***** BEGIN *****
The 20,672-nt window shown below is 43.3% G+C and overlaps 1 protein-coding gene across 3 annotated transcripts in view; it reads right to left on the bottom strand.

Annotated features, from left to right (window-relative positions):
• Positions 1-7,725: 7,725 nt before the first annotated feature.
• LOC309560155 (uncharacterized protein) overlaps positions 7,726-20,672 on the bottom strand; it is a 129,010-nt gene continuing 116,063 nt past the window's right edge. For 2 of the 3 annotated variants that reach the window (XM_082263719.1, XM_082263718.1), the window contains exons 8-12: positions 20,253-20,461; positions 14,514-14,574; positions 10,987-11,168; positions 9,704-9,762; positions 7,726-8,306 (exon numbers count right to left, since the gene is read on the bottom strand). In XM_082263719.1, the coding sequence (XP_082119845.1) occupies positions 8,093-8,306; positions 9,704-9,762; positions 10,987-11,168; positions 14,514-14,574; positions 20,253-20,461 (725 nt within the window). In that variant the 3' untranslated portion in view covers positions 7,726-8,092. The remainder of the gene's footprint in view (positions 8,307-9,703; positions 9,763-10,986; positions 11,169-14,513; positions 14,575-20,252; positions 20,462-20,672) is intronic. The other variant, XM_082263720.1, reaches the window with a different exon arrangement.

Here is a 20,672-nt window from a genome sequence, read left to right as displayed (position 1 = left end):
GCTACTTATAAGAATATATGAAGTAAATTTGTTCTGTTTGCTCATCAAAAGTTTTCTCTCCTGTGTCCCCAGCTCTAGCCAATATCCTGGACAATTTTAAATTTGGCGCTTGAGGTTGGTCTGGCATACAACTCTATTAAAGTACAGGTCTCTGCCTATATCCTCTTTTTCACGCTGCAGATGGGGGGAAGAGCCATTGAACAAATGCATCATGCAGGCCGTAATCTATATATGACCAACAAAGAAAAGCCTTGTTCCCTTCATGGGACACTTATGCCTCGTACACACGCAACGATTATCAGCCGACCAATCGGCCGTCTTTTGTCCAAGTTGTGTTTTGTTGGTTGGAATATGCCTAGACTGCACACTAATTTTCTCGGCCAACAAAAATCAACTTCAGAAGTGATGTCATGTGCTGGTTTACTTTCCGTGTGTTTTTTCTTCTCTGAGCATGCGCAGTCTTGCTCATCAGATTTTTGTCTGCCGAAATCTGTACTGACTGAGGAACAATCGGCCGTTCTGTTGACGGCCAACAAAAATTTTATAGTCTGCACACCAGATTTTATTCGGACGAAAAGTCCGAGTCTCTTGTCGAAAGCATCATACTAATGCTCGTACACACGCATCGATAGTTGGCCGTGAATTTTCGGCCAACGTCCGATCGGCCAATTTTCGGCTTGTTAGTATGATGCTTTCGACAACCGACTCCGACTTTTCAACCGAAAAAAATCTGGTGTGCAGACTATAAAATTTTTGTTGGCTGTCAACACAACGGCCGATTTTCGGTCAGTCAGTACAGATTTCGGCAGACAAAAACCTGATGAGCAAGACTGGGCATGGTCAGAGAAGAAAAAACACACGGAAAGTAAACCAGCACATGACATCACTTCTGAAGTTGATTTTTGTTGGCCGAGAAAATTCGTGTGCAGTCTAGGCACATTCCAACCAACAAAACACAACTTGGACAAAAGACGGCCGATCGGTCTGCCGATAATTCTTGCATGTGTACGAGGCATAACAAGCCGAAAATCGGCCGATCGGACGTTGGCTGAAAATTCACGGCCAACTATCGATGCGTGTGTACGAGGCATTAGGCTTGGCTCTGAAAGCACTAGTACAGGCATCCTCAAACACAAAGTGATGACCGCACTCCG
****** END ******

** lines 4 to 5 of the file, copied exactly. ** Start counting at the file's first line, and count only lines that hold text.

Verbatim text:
• LOC309560155 (uncharacterized protein) overlaps positions 7,726-20,672 on the bottom strand; it is a 129,010-nt gene continuing 116,063 nt past the window's right edge. For 2 of the 3 annotated variants that reach the window (XM_082263719.1, XM_082263718.1), the window contains exons 8-12: positions 20,253-20,461; positions 14,514-14,574; positions 10,987-11,168; positions 9,704-9,762; positions 7,726-8,306 (exon numbers count right to left, since the gene is read on the bottom strand). In XM_082263719.1, the coding sequence (XP_082119845.1) occupies positions 8,093-8,306; positions 9,704-9,762; positions 10,987-11,168; positions 14,514-14,574; positions 20,253-20,461 (725 nt within the window). In that variant the 3' untranslated portion in view covers positions 7,726-8,092. The remainder of the gene's footprint in view (positions 8,307-9,703; positions 9,763-10,986; positions 11,169-14,513; positions 14,575-20,252; positions 20,462-20,672) is intronic. The other variant, XM_082263720.1, reaches the window with a different exon arrangement.

Here is a 20,672-nt window from a genome sequence, read left to right as displayed (position 1 = left end):